You may house around 4 of them in a 10 gallon, but once they mature, they will become stressed in the small space and may show aggression towards each other.

  • For the highest chances of success, anything upwards of 20 gallons is best, as it ensures that they have enough space to move around.

It also allows you to keep them in bigger numbers, which Black Phantoms need, as they are highly social fish.

The ideal tank size for them however, is a 40 gallon aquarium, as this gives you room to house a decent sized school upwards of 10 fish that have plenty of territory to roam in.

What plants are best for Black Phantom Tetras?

Black Phantoms, like most other Tetra species, are excellent for planted tanks, as they do not dig up substrate or shred leaves.

Phantom Tetras very much appreciate dense plant life in the aquarium, as it simulates their natural habitat and gives them somewhere to hide.

Tall plants work well for Tetras, as they inhabit the upper and middle regions of the tank, so we picked out some of the best tall and broad leaf aquarium plants:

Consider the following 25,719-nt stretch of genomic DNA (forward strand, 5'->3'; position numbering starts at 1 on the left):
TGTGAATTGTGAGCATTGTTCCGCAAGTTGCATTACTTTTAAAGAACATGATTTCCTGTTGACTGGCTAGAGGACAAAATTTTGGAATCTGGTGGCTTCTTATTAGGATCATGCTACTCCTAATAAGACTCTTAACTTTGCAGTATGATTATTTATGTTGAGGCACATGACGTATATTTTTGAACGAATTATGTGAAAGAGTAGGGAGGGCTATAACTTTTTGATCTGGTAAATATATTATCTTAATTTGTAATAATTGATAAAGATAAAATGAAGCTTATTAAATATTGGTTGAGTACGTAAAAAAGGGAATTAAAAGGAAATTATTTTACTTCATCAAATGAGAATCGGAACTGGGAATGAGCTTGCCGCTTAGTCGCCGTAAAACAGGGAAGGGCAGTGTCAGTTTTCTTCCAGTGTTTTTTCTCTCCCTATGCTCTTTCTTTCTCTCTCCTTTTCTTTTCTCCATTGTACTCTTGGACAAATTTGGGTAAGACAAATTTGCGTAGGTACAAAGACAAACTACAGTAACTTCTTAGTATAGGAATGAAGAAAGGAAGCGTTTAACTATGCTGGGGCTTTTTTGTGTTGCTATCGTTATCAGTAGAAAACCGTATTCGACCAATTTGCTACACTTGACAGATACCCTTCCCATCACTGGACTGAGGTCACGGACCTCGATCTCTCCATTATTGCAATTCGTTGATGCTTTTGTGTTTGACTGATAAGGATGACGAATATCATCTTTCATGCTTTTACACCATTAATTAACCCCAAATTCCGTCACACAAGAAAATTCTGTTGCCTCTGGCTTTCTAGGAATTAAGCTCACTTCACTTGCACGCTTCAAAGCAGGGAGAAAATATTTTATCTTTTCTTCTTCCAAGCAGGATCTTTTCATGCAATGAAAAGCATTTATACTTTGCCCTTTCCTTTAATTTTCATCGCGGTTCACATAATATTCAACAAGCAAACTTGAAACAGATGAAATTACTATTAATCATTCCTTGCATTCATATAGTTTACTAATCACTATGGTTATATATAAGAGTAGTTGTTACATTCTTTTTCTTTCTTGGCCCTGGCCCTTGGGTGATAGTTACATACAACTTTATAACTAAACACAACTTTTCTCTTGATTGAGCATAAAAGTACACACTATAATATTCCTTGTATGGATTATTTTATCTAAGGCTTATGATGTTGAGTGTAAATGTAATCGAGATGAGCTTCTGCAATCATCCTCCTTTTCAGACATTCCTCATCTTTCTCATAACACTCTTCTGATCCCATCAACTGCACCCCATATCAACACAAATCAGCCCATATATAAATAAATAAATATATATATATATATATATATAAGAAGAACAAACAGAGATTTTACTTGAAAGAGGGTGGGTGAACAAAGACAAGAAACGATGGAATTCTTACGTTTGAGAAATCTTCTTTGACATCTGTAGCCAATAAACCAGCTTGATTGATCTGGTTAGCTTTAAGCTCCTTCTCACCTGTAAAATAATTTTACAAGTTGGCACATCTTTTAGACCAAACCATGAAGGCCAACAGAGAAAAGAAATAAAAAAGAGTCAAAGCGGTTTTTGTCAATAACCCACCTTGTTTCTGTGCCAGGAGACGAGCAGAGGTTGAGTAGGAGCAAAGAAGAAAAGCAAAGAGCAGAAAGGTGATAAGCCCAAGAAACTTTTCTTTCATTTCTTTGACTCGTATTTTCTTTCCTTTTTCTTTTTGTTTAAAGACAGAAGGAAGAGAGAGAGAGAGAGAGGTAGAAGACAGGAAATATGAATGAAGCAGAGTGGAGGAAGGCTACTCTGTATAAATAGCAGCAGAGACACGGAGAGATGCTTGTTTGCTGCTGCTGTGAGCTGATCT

• Amazon Sword
  • Anubias Barteri
  • Jungle Val
  • Dwarf Aquarium Lily
  • Cryptocoryne
  • Amazon Spear
  • Hornwort
  • Java Fern

Tips and tricks for Black Phantom Tetra care

Our best tip for keeping Black Phantom Tetras healthy is to provide them with plenty of space. You could house them in a 10 or 20 gallon tank, but they would appreciate a 30 or 40 gallon much better.

Having a larger tank gives them enough space to properly school and allows you to house a larger number of them.

In the wild, these Tetras school in colonies hundreds strong, and reducing them to small numbers causes them stress.

Having your fish in a large tank in larger numbers makes them more comfortable, as it simulates their natural lifestyle.